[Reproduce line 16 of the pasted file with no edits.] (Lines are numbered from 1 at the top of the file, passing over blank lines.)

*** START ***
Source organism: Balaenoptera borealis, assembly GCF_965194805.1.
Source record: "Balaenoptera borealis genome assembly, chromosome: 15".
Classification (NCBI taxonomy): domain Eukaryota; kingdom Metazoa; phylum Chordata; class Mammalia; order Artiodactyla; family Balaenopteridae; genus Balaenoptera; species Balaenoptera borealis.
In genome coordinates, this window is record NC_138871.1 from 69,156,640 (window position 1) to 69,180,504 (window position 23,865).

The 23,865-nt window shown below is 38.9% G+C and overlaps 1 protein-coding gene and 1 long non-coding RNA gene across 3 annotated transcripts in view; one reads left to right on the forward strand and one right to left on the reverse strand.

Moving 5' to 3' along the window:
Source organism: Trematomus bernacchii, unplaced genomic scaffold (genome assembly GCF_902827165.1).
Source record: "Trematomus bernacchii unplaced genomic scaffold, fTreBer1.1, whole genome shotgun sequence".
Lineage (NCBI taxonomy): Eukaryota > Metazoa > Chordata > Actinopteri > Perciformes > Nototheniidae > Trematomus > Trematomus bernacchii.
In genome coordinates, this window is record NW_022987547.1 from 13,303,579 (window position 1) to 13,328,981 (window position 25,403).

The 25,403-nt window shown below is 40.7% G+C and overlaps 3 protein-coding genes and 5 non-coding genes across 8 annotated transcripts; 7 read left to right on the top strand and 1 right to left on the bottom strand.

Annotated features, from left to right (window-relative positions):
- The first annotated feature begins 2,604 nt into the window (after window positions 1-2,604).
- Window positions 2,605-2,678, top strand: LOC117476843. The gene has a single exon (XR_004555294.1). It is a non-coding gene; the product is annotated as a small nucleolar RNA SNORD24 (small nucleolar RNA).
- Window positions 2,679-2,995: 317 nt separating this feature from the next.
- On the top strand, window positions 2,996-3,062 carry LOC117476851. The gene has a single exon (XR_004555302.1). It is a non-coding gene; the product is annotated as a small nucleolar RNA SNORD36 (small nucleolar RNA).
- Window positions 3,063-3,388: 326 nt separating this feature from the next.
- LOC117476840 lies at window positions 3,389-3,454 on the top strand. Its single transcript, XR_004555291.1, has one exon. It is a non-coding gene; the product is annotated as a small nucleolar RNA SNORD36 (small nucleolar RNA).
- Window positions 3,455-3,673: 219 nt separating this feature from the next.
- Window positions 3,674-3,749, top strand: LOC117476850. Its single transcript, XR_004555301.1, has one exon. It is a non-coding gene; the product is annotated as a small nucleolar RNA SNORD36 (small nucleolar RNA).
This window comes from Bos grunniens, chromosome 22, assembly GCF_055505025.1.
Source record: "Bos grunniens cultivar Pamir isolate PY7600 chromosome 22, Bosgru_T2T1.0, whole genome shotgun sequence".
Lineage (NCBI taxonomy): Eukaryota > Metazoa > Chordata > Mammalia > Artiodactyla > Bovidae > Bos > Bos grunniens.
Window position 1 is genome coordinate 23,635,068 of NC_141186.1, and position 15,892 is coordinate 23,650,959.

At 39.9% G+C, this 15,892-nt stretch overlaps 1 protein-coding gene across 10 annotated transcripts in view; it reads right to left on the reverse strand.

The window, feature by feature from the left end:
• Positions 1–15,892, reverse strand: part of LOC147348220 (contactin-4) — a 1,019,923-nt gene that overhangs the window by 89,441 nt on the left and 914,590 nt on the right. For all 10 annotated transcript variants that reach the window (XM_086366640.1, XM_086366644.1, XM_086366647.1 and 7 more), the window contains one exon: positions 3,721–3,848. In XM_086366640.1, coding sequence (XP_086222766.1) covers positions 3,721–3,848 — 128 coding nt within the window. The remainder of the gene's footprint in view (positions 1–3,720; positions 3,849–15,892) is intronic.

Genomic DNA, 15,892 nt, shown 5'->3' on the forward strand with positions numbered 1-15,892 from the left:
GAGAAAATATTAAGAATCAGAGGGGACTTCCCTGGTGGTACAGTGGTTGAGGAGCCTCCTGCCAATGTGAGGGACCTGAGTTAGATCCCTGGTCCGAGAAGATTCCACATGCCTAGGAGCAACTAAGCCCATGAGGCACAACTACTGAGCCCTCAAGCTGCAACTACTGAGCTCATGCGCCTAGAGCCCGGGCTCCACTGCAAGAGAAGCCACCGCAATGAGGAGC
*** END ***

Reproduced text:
- On the top strand, window positions 2,996-3,062 carry LOC117476851. The gene has a single exon (XR_004555302.1). It is a non-coding gene; the product is annotated as a small nucleolar RNA SNORD36 (small nucleolar RNA).